As if right on cue we saw folks who were cavalier about Tuesday's decline, where mega-cap tech held strong, get concerned about the market on Wednesday as the "most mega" of the megas fell. Yes, I am talking about Apple (AAPL) , which still controls in the indexes.
You know the wild thing? There was more chatter on Tuesday about Apple's decline than there has been about the transports, which have taken out the August low.
Here's something else that was interesting during the mostly nothing day in the market on Wednesday: Breadth was quite a bit better on Wednesday than it was on Tuesday. Tuesday saw the S&P drop 19 points with net breadth at -1,650. Wednesday saw the S&P drop 31 points with net breadth at -700. I figure that's the Apple effect, because it really does control the indexes.
If you are wondering how I know that folks became more concerned about the market due to Apple's decline, part of it is anecdotal, but then there is the total put/call ratio, which zoomed up to 1.24. That would put the ratio back to roughly where it was on Aug. 16. So yes, I think folks got more concerned on Wednesday. Remember my thesis is that this pullback toward an oversold condition will keep/move sentiment toward a more cautious/bearish position.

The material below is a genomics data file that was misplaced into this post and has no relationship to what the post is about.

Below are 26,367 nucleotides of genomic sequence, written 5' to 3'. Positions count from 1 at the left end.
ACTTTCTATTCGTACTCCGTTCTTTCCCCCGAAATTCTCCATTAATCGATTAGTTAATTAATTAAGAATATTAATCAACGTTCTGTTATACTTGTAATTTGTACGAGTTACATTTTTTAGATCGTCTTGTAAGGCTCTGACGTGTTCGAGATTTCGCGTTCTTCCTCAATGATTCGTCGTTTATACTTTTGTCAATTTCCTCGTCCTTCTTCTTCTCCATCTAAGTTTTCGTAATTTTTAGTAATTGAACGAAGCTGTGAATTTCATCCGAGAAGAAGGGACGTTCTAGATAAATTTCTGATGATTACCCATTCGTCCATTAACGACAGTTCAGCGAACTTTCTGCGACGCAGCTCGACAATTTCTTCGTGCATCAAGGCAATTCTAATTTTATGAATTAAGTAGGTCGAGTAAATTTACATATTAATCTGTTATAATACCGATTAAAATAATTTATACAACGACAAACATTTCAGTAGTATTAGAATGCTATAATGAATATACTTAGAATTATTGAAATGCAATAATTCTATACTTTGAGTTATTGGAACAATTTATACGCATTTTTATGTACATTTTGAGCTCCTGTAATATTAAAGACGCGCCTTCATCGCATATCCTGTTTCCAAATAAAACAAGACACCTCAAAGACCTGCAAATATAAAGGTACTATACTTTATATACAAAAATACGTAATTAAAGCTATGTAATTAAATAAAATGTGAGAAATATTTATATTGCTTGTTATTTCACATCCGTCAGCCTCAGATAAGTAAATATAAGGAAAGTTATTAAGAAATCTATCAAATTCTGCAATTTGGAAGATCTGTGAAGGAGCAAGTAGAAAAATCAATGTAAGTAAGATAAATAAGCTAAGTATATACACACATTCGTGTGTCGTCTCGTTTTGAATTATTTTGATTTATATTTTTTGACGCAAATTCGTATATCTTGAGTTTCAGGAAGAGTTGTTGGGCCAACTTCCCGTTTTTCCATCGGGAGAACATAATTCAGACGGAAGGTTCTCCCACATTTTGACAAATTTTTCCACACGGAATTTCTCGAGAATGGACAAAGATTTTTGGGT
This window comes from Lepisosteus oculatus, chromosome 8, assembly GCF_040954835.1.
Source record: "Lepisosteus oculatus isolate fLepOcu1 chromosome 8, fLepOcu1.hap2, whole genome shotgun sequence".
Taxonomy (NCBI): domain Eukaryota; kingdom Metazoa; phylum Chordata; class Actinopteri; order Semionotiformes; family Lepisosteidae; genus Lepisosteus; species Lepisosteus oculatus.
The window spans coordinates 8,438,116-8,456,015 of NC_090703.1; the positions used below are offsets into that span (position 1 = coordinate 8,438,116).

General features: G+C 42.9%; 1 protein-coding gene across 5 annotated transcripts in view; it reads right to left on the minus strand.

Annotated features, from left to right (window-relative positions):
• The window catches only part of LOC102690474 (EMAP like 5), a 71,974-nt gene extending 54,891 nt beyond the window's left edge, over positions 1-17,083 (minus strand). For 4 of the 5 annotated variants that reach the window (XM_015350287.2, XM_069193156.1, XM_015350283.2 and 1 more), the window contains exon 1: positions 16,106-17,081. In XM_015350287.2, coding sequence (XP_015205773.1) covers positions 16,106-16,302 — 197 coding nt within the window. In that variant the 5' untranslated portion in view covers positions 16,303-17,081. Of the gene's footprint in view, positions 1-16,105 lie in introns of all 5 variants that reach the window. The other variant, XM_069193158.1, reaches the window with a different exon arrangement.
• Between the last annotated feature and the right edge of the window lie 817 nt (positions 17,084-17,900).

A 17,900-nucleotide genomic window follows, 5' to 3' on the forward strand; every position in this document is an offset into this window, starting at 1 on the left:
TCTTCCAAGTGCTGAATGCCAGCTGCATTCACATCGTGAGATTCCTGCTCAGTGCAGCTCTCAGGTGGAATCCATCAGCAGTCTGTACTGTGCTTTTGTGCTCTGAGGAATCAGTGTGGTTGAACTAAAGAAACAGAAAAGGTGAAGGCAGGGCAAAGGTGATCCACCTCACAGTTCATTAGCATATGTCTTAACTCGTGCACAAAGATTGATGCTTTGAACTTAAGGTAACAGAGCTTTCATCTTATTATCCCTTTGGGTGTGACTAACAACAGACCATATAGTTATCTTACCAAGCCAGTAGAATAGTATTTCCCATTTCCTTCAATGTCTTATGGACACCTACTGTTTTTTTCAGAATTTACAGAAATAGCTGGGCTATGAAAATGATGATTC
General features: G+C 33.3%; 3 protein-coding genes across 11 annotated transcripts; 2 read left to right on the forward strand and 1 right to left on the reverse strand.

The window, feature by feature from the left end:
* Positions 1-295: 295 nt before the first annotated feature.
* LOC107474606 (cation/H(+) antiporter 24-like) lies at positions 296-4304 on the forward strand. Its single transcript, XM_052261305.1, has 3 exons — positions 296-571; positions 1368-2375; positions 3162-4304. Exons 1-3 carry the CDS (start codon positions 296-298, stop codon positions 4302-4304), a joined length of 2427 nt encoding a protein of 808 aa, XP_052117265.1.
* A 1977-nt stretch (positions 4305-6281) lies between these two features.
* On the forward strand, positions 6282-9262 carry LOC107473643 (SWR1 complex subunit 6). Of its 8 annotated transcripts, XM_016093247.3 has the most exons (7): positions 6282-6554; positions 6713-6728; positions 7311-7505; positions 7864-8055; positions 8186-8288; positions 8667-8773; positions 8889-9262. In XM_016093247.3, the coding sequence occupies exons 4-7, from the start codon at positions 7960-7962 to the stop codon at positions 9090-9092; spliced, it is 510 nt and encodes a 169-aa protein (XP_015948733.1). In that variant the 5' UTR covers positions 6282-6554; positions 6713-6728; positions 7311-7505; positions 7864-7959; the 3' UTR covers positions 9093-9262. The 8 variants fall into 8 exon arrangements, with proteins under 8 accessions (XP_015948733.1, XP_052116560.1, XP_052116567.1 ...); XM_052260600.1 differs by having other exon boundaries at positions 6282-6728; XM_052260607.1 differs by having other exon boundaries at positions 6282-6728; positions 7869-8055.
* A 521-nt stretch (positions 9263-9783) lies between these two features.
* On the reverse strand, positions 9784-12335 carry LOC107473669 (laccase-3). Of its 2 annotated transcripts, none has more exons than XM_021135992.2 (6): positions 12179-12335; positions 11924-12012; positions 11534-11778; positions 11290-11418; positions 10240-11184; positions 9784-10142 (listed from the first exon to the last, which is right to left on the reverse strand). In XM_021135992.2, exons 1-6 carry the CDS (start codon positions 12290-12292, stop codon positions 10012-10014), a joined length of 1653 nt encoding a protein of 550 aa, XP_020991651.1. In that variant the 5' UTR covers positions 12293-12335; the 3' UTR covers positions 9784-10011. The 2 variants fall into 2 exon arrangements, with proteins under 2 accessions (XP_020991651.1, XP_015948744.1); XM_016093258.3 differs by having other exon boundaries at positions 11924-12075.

Speaking of the put/call ratios, the 21-day moving average of the exchange-traded fund put/call ratio has now joined several of the other moving averages by pushing up toward the top of the range. It hasn't rolled over yet and the match says it's possible it climbs further, but notice that the last time we checked in on it in late July/early August it was at the bottom of the range. At the bottom of the range folks are complacent, at the top they are a bit more fearful.
The market remains all about the bonds and bonds were steady on Wednesday, so we didn't see much change in the Daily Sentiment Indicator (DSI). It remains at 21.
As for the Oscillator, it has not yet come off the boil. I expect we will see it come down much more in the week ahead as the math behind the indicator should send it back down again.
As we get closer to an oversold condition, it occurs to me that one week from Friday, on Sept. 15 -- mid month! -- it is Rosh Hashana, the Jewish New Year. There is an old adage in the market: Sell before Rosh Hashana, buy before Yom Kippur. Yom Kippur is 10 days after Rosh Hashana.
Why am I fussing over this? Because it happens to be one of those adages that works a majority of the time and this year it happens to coincide with the market getting oversold mid-month. I suspect if the market is lower as we head into the holiday we will hear folks chatter this up.